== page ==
The other day we learnt to read a star chart, had lunch to our heart’s content, and lazed around. I decided to sit at the dining area at Tamarind tree and have a cup of coffee. Since most of the people had left to visit Ooty during the day, the place was nearly empty. I was sitting alone and listening to the birds chirping. There was a slight drizzle, which made the mountains, and the surroundings look even more fascinating. To add to this beautiful moment, was a wind chime which sounded music to the ears, blowing in the gentle breeze. I saw a variety of birds, and in a good number, flying, chirping and playfully fighting with each other. The person, who manages the place is a naturalist and has turned the place to a small bird sanctuary. Every time I tried to come even slightly closer to them, they would fly away. Therefore, I decided to just sit, and let them come to me to get a closer view. I spent hours just looking at them, and the mountains, sipping coffee and immersing myself in the sounds of the wind chime and the surroundings. It felt like the time stood still.
As the day turned into night, we prepared ourselves for yet another session with the stars. This time it was only the three of us. I had learnt to operate the telescope all by myself by now. We started with binary stars. Cute little pairs to look at, some golden, some blueish white, some pairs of different sizes and some twins, looking exactly the same, like cat eyes, some at a little distance apart, some very close to each other. Then we moved to Mars and had a detailed look. We saw something shiny on the top, which could have been the polar ice caps, and later we were back to the moon. The moon was a spectacular sight with its lunar mares and hundreds of visible craters and some very bright spots. The image was so sharp that you could see every detail of the moon’s surface with their outlines. Since it got hazy later, we could not see much, other than the moon. Tired, the other two, went to sleep on the shed’s floor. I, on the other hand, could not take my eyes off the moon. I tried to take some pictures through my phone but it was not as clear as the actual image, which was at least 10 times more sharp and bright. The moon was so bright through the telescope that looking for a long time blinded your eye for a min. Therefore, I took a break and decided to see what was going on, on the other side of the thin sheet of a wall. I climbed up the ladder and peeked through the roof. To my surprise, I was not the only one awake, the deers were giving me company. No flashlight this time, since I was inside the shed; I could easily spot them under the moonlight. They were alerted by my movement but could not see me, so they did not run away this time. However, they kept looking in my direction and I, in theirs. I just stood there, on that ladder, for 15 mins looking at them, and making no sound, and they got back to their grazing. Another 15 mins, and I got back to my moon. I kept alternating between the deers and the moon. Around 3am, these deers got more than alerted, and a few of them started barking at me. It was scary in the beginning since I had no clue that deers could bark and that too, quite loudly. I stood still, staring at them. Then, from some corner, I could hear the wild boars roar, and another corner, a sound, I was completely clueless about. At that moment, I felt like I am one of them, the wild. I too wanted to make a sound but was scared and did not know what kind of sound to make. The three kinds of them, took turns to bark, roar and make a sound, I had no idea about. The deers, I could see but the other two, I could only hear. I just kept looking through the roof at the moonlit forest, spellbound and mesmerized.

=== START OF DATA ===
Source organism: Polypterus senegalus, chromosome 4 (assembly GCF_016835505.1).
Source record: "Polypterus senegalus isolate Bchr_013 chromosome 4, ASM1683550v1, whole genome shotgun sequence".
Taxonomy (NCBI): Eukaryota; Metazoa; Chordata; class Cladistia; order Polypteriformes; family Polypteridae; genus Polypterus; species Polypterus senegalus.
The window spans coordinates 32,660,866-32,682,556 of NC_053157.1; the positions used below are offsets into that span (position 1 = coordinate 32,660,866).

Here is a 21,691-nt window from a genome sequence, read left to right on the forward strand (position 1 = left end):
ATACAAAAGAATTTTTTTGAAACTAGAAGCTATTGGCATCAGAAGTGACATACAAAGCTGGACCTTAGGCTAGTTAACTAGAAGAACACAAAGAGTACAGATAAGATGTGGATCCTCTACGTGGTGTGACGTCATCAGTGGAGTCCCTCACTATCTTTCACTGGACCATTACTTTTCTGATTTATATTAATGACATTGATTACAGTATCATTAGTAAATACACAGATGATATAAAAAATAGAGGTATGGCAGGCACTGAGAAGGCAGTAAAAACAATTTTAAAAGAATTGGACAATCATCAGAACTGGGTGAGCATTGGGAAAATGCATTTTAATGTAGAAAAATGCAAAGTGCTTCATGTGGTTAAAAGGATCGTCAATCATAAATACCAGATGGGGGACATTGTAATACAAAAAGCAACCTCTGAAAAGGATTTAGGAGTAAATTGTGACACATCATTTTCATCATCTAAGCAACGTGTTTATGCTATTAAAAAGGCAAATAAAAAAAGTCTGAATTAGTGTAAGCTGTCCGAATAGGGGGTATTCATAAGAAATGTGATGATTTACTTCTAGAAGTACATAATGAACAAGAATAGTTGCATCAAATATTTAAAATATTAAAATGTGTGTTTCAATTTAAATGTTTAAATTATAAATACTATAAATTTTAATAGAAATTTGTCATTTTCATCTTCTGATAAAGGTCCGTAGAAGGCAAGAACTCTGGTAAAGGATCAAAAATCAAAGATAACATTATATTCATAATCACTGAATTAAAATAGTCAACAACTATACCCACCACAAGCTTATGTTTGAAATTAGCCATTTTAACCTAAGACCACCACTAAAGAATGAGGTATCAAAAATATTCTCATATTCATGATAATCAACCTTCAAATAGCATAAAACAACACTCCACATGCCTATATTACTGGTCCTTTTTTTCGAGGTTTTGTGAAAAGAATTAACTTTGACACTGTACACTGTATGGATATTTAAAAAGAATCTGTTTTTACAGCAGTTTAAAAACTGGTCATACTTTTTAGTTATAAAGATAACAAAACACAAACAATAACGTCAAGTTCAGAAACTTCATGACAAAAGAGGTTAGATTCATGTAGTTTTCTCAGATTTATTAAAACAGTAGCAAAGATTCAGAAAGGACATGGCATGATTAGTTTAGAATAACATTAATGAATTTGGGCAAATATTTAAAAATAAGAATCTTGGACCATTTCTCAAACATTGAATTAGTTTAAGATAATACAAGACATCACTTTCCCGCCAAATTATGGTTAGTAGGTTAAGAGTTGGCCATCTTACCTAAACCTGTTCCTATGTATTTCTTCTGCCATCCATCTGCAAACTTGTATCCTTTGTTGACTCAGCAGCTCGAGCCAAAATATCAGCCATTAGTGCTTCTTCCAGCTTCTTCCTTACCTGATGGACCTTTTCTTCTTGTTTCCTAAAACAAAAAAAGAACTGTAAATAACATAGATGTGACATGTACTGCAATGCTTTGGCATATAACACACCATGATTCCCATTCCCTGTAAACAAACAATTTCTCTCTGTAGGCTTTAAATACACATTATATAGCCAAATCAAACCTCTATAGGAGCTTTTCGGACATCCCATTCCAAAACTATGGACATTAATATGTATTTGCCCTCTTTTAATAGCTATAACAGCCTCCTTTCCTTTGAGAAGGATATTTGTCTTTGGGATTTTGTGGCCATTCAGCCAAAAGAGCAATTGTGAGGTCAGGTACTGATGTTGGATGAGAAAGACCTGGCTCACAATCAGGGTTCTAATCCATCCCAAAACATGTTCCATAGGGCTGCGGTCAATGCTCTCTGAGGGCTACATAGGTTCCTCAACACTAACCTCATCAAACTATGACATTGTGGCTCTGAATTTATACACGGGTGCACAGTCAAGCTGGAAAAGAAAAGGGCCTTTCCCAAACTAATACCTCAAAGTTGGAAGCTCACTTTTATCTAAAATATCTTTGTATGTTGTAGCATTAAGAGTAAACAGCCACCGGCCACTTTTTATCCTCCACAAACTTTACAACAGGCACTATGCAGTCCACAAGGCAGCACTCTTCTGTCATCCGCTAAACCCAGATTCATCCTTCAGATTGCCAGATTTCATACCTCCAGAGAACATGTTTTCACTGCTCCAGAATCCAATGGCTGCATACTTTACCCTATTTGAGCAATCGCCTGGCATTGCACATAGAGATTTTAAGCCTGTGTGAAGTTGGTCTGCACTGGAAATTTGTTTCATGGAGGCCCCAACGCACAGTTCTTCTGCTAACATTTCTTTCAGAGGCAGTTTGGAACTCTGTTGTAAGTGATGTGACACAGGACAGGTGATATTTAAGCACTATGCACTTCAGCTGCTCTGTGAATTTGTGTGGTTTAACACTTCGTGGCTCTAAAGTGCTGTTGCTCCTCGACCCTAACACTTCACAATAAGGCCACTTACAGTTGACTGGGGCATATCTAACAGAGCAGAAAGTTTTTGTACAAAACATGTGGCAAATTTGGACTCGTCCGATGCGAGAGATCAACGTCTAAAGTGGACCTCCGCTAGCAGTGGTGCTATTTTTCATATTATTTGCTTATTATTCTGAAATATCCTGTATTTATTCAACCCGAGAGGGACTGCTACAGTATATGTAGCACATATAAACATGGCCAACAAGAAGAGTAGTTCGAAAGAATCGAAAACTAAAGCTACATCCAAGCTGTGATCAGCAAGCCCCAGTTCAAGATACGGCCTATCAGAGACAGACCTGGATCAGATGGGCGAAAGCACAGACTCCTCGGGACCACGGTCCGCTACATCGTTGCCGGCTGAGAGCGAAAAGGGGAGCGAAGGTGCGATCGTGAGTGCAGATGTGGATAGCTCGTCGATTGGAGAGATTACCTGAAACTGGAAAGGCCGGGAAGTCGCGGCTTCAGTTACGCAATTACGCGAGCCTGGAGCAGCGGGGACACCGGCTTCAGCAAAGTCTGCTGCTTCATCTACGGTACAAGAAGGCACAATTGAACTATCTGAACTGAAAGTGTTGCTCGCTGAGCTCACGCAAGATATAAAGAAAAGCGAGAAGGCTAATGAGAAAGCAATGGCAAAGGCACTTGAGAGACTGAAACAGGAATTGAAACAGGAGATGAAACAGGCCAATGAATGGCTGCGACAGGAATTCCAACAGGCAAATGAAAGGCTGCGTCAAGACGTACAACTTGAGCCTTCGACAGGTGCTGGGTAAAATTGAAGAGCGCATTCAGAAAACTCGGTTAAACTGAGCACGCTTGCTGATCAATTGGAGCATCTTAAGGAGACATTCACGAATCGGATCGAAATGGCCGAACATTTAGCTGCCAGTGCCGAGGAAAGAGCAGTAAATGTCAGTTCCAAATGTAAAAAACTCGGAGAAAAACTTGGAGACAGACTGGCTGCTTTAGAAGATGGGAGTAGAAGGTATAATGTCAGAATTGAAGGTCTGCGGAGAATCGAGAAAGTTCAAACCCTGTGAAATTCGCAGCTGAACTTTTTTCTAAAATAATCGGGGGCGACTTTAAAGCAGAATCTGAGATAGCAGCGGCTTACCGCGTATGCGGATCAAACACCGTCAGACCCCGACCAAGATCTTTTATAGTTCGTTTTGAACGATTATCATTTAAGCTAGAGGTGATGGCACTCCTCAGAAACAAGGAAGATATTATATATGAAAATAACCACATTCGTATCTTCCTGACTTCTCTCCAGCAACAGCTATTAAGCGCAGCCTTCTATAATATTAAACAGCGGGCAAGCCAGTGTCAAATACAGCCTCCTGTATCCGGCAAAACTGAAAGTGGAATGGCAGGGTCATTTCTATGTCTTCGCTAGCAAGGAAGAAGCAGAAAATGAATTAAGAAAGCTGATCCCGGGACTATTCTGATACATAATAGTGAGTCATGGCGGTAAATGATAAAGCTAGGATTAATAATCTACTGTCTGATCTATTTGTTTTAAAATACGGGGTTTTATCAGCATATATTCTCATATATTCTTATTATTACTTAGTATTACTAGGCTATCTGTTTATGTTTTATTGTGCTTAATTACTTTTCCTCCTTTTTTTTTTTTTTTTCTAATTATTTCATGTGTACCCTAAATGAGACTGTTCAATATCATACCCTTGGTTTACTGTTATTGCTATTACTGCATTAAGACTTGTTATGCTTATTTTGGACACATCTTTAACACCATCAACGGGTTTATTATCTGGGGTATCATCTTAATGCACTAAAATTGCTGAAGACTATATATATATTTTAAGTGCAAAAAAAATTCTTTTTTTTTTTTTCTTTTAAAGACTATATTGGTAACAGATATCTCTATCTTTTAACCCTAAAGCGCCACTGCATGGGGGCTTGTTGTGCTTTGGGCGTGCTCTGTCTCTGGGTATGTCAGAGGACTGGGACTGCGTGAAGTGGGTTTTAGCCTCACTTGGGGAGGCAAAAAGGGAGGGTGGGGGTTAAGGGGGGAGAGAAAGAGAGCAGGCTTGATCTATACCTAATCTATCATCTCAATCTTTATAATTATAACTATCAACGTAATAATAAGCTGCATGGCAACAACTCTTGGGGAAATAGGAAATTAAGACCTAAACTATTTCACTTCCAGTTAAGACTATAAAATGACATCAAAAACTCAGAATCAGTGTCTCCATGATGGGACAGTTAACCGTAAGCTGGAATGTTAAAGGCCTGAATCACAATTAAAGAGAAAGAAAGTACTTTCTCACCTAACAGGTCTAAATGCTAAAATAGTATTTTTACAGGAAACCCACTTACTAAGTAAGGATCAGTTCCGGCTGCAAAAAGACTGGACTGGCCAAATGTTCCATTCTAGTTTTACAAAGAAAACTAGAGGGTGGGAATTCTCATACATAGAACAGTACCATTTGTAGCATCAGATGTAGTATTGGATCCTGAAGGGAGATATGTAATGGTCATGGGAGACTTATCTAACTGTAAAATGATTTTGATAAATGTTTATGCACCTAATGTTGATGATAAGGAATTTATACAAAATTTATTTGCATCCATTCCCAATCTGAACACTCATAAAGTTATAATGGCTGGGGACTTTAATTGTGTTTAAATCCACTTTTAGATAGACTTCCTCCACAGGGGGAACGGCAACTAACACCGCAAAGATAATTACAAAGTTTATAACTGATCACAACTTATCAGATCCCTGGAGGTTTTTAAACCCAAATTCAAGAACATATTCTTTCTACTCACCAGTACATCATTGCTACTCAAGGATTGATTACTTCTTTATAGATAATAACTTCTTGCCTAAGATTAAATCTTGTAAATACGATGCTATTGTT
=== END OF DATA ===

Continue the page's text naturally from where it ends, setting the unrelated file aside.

The owner had warned us that the scariest of all the wild animals here, are the wild elephants, even scarier than the tigers and the bears. It would take them less than a minute to destroy the whole observatory and kill us. Fortunately, I did not come across any elephants and soon the dawn was here. I woke them up and we retired to our rooms.
This was one of the most extraordinary experiences I had so far, and the most mystical. All this detailed description, because I feel everyone should pursue amateur astronomy to some extent in his or her life. As the astronomer said, “Astronomy is the oldest of all sciences, prevailing since prehistoric times, as witnessed proof in many cave paintings”. Our ancestors gazed up to the stars more often than we do now. We have forgotten to look up at the sky and admire the wonders of the Universe. It is so unlike anything we see around us. So heavenly and magnificent, that it changes you as a person and your whole perspective towards life. It makes you more humble and happy, and one with the Universe.